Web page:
New coach, new line

ATHENS, Ga. -- If ever there was a good time for Georgia to change defensive line coaches, it's right now.

Longtime UGA assistant Rodney Garner returned to his alma mater, Auburn, and the Bulldogs lost their four most experienced defensive linemen -- John Jenkins, Kwame Geathers, Abry Jones and Cornelius Washington -- in the offseason, leaving new position coach Chris Wilson with a largely inexperienced group of replacements to mold with his own coaching style.

"Guys see that there are a lot of opportunities to get on the field," Wilson said. "I think the energy level is really high and sometimes when you've got a new coach, a new situation, it's like having a clean slate. You get to reinvent yourself, so these guys are having that opportunity right now."

Georgia's depth up front wasn't the greatest last fall, but it's highly possible that Wilson will rotate more players than Garner did in 2012. Among the returners, only rising senior defensive end Garrison Smith has established himself as an effective SEC player, but Wilson sees potential in a number of young and/or inexperienced players who simply haven't seen the field much yet.

He specifically complimented versatile rising junior Michael Thornton and rising sophomore defensive end Sterling Bailey earlier this week and added that junior college transfer Chris Mayes was "showing up a little bit."

Wilson realizes, however, that these impressions are highly preliminary, as the Bulldogs have practiced just once in full pads and will not hold their first spring scrimmage until Tuesday afternoon. And that's when he'll truly begin shaping an opinion on which players are capable of filling slots on his depth chart.

"There is nothing like competition," Wilson said. "The teams that are competitive every year and that are in the national championship hunt, they do one thing really well: they develop depth. Obviously what Georgia's done and what Alabama's done and LSU and so forth, you see how that is really prevalent. You've got to create depth because everybody has got a good 22. It's what you do after it."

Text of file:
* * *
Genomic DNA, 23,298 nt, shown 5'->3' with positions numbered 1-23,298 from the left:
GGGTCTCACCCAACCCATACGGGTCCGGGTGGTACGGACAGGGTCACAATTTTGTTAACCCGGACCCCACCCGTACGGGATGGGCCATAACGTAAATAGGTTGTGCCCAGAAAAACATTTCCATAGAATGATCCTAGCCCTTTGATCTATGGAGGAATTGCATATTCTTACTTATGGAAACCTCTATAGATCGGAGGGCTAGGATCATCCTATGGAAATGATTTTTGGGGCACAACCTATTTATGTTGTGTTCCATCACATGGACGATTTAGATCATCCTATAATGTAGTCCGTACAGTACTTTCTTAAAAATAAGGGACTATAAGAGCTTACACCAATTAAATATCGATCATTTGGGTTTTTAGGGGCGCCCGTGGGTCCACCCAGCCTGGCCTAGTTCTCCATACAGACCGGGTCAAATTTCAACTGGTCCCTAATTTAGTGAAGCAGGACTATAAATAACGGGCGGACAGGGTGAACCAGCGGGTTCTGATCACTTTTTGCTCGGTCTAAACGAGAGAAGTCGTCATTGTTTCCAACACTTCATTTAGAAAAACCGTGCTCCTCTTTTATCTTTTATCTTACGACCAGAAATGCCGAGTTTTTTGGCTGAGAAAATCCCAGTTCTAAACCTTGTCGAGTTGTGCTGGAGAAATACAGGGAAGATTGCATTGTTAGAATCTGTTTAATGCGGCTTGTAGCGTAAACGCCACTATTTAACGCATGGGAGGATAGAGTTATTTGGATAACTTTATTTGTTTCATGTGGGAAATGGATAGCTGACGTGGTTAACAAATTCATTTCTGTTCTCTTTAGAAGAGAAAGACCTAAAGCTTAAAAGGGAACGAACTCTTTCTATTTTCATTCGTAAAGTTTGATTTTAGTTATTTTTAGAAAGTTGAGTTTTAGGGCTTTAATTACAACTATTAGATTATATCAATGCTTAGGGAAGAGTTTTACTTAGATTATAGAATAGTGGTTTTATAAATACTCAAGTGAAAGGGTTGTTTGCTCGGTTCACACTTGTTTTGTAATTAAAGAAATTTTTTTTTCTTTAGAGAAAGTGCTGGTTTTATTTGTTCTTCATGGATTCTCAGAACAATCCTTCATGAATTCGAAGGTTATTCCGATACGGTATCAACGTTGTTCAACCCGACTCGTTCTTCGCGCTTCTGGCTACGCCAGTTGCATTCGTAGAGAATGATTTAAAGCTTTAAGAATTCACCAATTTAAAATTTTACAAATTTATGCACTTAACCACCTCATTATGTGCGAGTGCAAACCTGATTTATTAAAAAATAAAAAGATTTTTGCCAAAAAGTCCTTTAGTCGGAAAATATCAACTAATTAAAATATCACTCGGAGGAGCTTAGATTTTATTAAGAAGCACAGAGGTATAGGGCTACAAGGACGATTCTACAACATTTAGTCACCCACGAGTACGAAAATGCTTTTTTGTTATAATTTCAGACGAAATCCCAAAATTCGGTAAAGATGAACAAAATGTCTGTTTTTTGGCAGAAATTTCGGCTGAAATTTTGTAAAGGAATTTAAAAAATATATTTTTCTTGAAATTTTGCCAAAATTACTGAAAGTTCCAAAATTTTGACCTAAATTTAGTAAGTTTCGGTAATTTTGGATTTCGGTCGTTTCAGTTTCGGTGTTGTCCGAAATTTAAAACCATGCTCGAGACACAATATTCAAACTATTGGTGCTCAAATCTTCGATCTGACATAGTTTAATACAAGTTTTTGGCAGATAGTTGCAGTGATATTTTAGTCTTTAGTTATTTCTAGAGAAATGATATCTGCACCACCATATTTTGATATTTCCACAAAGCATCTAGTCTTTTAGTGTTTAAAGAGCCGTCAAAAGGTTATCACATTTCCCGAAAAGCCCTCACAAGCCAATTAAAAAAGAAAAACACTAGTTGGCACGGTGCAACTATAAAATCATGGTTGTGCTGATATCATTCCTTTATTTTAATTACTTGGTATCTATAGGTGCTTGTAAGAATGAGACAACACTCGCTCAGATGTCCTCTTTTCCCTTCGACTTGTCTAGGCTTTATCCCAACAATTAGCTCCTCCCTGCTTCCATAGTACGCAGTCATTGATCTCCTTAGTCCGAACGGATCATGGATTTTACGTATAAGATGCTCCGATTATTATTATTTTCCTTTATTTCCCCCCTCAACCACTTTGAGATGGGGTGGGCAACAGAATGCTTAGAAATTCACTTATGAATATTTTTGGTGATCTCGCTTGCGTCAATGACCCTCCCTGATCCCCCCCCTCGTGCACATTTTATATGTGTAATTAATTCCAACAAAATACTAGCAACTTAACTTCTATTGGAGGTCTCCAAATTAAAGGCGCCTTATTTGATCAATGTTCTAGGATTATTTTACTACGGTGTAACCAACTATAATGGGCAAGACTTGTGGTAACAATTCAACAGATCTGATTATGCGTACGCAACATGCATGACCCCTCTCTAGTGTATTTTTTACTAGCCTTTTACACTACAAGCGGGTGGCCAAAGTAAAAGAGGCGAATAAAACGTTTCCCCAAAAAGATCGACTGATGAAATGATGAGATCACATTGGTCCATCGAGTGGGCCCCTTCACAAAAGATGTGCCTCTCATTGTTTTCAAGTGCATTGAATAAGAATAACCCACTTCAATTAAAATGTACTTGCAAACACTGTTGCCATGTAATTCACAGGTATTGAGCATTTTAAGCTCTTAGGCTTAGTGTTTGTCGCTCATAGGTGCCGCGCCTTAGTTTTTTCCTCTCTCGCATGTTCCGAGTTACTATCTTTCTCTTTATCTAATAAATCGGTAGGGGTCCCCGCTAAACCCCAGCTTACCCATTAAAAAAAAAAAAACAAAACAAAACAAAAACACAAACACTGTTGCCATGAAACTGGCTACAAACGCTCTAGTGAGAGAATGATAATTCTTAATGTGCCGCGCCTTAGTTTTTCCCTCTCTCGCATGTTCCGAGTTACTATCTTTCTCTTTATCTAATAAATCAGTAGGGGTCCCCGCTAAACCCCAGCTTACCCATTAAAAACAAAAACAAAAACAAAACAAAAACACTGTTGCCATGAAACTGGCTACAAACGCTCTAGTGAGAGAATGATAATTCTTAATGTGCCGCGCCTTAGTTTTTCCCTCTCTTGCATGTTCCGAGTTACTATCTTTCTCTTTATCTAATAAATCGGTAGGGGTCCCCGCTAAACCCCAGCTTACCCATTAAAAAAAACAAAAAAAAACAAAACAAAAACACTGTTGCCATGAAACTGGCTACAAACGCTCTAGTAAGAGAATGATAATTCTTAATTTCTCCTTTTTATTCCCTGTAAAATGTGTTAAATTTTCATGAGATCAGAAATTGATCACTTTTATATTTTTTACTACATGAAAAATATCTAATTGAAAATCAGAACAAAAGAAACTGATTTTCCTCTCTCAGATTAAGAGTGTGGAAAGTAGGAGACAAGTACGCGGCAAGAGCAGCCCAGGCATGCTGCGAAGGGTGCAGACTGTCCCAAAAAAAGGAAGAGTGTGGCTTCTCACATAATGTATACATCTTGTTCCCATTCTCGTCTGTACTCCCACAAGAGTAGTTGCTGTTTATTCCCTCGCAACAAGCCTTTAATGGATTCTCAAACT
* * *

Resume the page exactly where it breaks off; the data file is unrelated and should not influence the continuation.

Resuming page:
Wilson will have plenty of developing to do between now and the Bulldogs' Aug. 31 opener at Clemson. Aside from continuing to prepare veterans like Thornton and Bailey for larger roles, he must also guide early enrollee Mayes and former ESPN 150 prospects Ray Drew, John Atkins and Jonathan Taylor as they hope to make their first significant impact in college.

The good news is that Wilson -- most recently Mississippi State's defensive coordinator after previously coaching in four BCS bowls as a defensive line coach at Colorado and Oklahoma -- has a reputation as a teacher that appealed to Bulldogs defensive coordinator Todd Grantham after Garner's departure.

"I thought he was the kind of guy that I wanted to coach our front guys. He works them hard, but yet cares about them," Grantham said. "He's a high-energy guy. He looks at the glass half-full, which is the way I like to do it, and he confronts and demands that players do things the right way, and I think he's going to be a great addition to our staff.

"He's got some young guys that he's working to develop, but he's coaching them hard and they're taking to it and you see progress every day, so I'm pleased with it."

Drew is one of those players for whom a fresh start might be a good thing. The No. 13 overall prospect in the 2011 ESPN 150, Drew had only started to work his way into Garner's line rotation late last season. This will be an important year for the rising junior if he is to live up to his recruiting pedigree, and meshing with Wilson's teaching style will be a key factor in his development.

"Coach Wilson is a people's coach," Drew said. "He's very patient because he realizes that if you don't know what to do, you can't play, so he's very patient and he makes sure you know what you're supposed to be doing."

Spring, of course, is a time when Wilson has the luxury of being patient with new players adjusting to his methods and preferences. He has 10 more practices available this spring and then the month of preseason workouts in August to develop his charges into a group that is prepared to face one of the nation's most difficult September schedules, including games against Clemson, South Carolina and LSU.

Although there are obviously a wide range of technical details that he must teach his linemen concerning their roles in Georgia's defensive scheme, Wilson distilled what he wants from his players into three main points.

"I think three things define an SEC football player: A, they play with great effort, so that's No. 1. Two, most of them are pretty great technicians. They're fundamentally sound. And then last but not least, they make good decisions," Wilson said. "And when you get those three things and you use them in SEC play -- a guy who can play with relentless effort, great fundamentals and a guy who makes really good on-the-field decisions -- you usually have a guy who can win games for you in the SEC."